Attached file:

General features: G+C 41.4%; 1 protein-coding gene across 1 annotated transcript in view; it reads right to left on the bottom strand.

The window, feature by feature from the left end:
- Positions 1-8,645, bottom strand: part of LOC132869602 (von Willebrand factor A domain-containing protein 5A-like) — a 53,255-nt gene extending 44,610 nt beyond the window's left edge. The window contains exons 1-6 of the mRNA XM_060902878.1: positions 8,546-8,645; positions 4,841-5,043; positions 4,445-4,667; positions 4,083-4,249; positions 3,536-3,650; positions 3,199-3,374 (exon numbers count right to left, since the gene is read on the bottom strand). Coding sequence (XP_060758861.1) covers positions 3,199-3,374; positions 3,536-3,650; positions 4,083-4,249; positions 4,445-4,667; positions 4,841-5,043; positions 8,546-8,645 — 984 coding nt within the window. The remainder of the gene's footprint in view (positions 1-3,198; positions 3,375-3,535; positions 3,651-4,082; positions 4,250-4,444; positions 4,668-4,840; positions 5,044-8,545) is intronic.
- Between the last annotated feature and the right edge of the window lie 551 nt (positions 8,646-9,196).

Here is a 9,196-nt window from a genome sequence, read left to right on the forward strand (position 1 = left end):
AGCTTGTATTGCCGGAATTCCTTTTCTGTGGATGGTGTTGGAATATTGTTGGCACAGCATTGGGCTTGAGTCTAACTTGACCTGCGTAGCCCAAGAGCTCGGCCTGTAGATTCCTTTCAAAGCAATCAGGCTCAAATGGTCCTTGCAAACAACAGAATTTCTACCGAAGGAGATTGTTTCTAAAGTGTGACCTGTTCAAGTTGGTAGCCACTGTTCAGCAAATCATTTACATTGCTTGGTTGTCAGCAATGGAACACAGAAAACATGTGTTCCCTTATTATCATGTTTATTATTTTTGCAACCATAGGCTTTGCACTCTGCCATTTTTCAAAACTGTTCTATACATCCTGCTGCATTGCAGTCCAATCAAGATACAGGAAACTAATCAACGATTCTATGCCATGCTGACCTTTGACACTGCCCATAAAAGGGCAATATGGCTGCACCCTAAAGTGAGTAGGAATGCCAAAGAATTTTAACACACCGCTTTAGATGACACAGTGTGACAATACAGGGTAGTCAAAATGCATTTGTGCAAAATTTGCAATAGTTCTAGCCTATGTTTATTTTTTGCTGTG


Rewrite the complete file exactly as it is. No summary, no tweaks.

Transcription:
General features: G+C 41.4%; 1 protein-coding gene across 1 annotated transcript in view; it reads right to left on the bottom strand.

The window, feature by feature from the left end:
- Positions 1-8,645, bottom strand: part of LOC132869602 (von Willebrand factor A domain-containing protein 5A-like) — a 53,255-nt gene extending 44,610 nt beyond the window's left edge. The window contains exons 1-6 of the mRNA XM_060902878.1: positions 8,546-8,645; positions 4,841-5,043; positions 4,445-4,667; positions 4,083-4,249; positions 3,536-3,650; positions 3,199-3,374 (exon numbers count right to left, since the gene is read on the bottom strand). Coding sequence (XP_060758861.1) covers positions 3,199-3,374; positions 3,536-3,650; positions 4,083-4,249; positions 4,445-4,667; positions 4,841-5,043; positions 8,546-8,645 — 984 coding nt within the window. The remainder of the gene's footprint in view (positions 1-3,198; positions 3,375-3,535; positions 3,651-4,082; positions 4,250-4,444; positions 4,668-4,840; positions 5,044-8,545) is intronic.
- Between the last annotated feature and the right edge of the window lie 551 nt (positions 8,646-9,196).

Here is a 9,196-nt window from a genome sequence, read left to right on the forward strand (position 1 = left end):
AGCTTGTATTGCCGGAATTCCTTTTCTGTGGATGGTGTTGGAATATTGTTGGCACAGCATTGGGCTTGAGTCTAACTTGACCTGCGTAGCCCAAGAGCTCGGCCTGTAGATTCCTTTCAAAGCAATCAGGCTCAAATGGTCCTTGCAAACAACAGAATTTCTACCGAAGGAGATTGTTTCTAAAGTGTGACCTGTTCAAGTTGGTAGCCACTGTTCAGCAAATCATTTACATTGCTTGGTTGTCAGCAATGGAACACAGAAAACATGTGTTCCCTTATTATCATGTTTATTATTTTTGCAACCATAGGCTTTGCACTCTGCCATTTTTCAAAACTGTTCTATACATCCTGCTGCATTGCAGTCCAATCAAGATACAGGAAACTAATCAACGATTCTATGCCATGCTGACCTTTGACACTGCCCATAAAAGGGCAATATGGCTGCACCCTAAAGTGAGTAGGAATGCCAAAGAATTTTAACACACCGCTTTAGATGACACAGTGTGACAATACAGGGTAGTCAAAATGCATTTGTGCAAAATTTGCAATAGTTCTAGCCTATGTTTATTTTTTGCTGTG